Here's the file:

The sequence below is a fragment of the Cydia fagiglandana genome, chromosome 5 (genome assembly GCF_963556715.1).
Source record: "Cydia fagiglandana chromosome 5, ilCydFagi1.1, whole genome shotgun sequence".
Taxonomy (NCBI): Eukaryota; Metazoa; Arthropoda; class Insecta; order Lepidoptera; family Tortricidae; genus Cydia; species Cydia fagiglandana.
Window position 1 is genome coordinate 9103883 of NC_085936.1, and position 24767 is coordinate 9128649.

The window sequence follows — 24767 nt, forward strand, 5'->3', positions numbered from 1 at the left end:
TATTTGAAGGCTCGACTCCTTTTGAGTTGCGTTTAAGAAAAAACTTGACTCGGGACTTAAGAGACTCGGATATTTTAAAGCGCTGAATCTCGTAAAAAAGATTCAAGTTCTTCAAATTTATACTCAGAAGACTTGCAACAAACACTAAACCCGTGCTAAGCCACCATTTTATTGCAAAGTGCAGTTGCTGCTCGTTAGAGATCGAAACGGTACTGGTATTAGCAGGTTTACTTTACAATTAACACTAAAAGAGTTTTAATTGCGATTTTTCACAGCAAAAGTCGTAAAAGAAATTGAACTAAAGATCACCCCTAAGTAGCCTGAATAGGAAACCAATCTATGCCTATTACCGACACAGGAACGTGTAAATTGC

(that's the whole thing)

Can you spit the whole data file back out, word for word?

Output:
The sequence below is a fragment of the Cydia fagiglandana genome, chromosome 5 (genome assembly GCF_963556715.1).
Source record: "Cydia fagiglandana chromosome 5, ilCydFagi1.1, whole genome shotgun sequence".
Taxonomy (NCBI): Eukaryota; Metazoa; Arthropoda; class Insecta; order Lepidoptera; family Tortricidae; genus Cydia; species Cydia fagiglandana.
Window position 1 is genome coordinate 9103883 of NC_085936.1, and position 24767 is coordinate 9128649.

The window sequence follows — 24767 nt, forward strand, 5'->3', positions numbered from 1 at the left end:
TATTTGAAGGCTCGACTCCTTTTGAGTTGCGTTTAAGAAAAAACTTGACTCGGGACTTAAGAGACTCGGATATTTTAAAGCGCTGAATCTCGTAAAAAAGATTCAAGTTCTTCAAATTTATACTCAGAAGACTTGCAACAAACACTAAACCCGTGCTAAGCCACCATTTTATTGCAAAGTGCAGTTGCTGCTCGTTAGAGATCGAAACGGTACTGGTATTAGCAGGTTTACTTTACAATTAACACTAAAAGAGTTTTAATTGCGATTTTTCACAGCAAAAGTCGTAAAAGAAATTGAACTAAAGATCACCCCTAAGTAGCCTGAATAGGAAACCAATCTATGCCTATTACCGACACAGGAACGTGTAAATTGC